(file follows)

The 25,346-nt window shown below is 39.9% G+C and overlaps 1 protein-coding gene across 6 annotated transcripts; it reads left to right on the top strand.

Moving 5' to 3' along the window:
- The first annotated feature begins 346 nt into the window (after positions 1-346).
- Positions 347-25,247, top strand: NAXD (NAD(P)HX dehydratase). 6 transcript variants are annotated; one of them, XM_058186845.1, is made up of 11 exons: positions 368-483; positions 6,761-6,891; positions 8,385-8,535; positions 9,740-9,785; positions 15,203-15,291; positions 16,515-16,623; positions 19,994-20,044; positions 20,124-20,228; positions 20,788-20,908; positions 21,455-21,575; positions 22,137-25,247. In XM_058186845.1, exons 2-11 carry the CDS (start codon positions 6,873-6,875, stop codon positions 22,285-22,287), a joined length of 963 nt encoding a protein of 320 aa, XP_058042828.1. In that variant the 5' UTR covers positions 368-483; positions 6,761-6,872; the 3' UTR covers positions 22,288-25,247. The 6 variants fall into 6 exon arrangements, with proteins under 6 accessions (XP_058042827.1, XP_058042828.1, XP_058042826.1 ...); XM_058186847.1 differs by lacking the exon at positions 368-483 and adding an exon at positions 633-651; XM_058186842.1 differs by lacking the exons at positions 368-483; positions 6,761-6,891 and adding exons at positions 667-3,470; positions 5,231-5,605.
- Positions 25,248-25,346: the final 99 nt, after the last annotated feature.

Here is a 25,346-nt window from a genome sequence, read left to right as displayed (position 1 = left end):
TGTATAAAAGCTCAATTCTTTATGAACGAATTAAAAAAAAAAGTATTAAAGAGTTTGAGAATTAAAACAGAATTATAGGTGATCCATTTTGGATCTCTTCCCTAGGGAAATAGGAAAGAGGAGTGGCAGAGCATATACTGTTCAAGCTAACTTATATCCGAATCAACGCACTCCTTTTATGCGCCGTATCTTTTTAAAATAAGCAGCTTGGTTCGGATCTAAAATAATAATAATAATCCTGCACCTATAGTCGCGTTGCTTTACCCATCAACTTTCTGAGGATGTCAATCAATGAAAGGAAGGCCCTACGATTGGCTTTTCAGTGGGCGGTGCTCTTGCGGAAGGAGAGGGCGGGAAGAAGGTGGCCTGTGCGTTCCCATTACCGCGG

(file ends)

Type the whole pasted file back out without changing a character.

The 25,346-nt window shown below is 39.9% G+C and overlaps 1 protein-coding gene across 6 annotated transcripts; it reads left to right on the top strand.

Moving 5' to 3' along the window:
- The first annotated feature begins 346 nt into the window (after positions 1-346).
- Positions 347-25,247, top strand: NAXD (NAD(P)HX dehydratase). 6 transcript variants are annotated; one of them, XM_058186845.1, is made up of 11 exons: positions 368-483; positions 6,761-6,891; positions 8,385-8,535; positions 9,740-9,785; positions 15,203-15,291; positions 16,515-16,623; positions 19,994-20,044; positions 20,124-20,228; positions 20,788-20,908; positions 21,455-21,575; positions 22,137-25,247. In XM_058186845.1, exons 2-11 carry the CDS (start codon positions 6,873-6,875, stop codon positions 22,285-22,287), a joined length of 963 nt encoding a protein of 320 aa, XP_058042828.1. In that variant the 5' UTR covers positions 368-483; positions 6,761-6,872; the 3' UTR covers positions 22,288-25,247. The 6 variants fall into 6 exon arrangements, with proteins under 6 accessions (XP_058042827.1, XP_058042828.1, XP_058042826.1 ...); XM_058186847.1 differs by lacking the exon at positions 368-483 and adding an exon at positions 633-651; XM_058186842.1 differs by lacking the exons at positions 368-483; positions 6,761-6,891 and adding exons at positions 667-3,470; positions 5,231-5,605.
- Positions 25,248-25,346: the final 99 nt, after the last annotated feature.

Here is a 25,346-nt window from a genome sequence, read left to right as displayed (position 1 = left end):
TGTATAAAAGCTCAATTCTTTATGAACGAATTAAAAAAAAAAGTATTAAAGAGTTTGAGAATTAAAACAGAATTATAGGTGATCCATTTTGGATCTCTTCCCTAGGGAAATAGGAAAGAGGAGTGGCAGAGCATATACTGTTCAAGCTAACTTATATCCGAATCAACGCACTCCTTTTATGCGCCGTATCTTTTTAAAATAAGCAGCTTGGTTCGGATCTAAAATAATAATAATAATCCTGCACCTATAGTCGCGTTGCTTTACCCATCAACTTTCTGAGGATGTCAATCAATGAAAGGAAGGCCCTACGATTGGCTTTTCAGTGGGCGGTGCTCTTGCGGAAGGAGAGGGCGGGAAGAAGGTGGCCTGTGCGTTCCCATTACCGCGG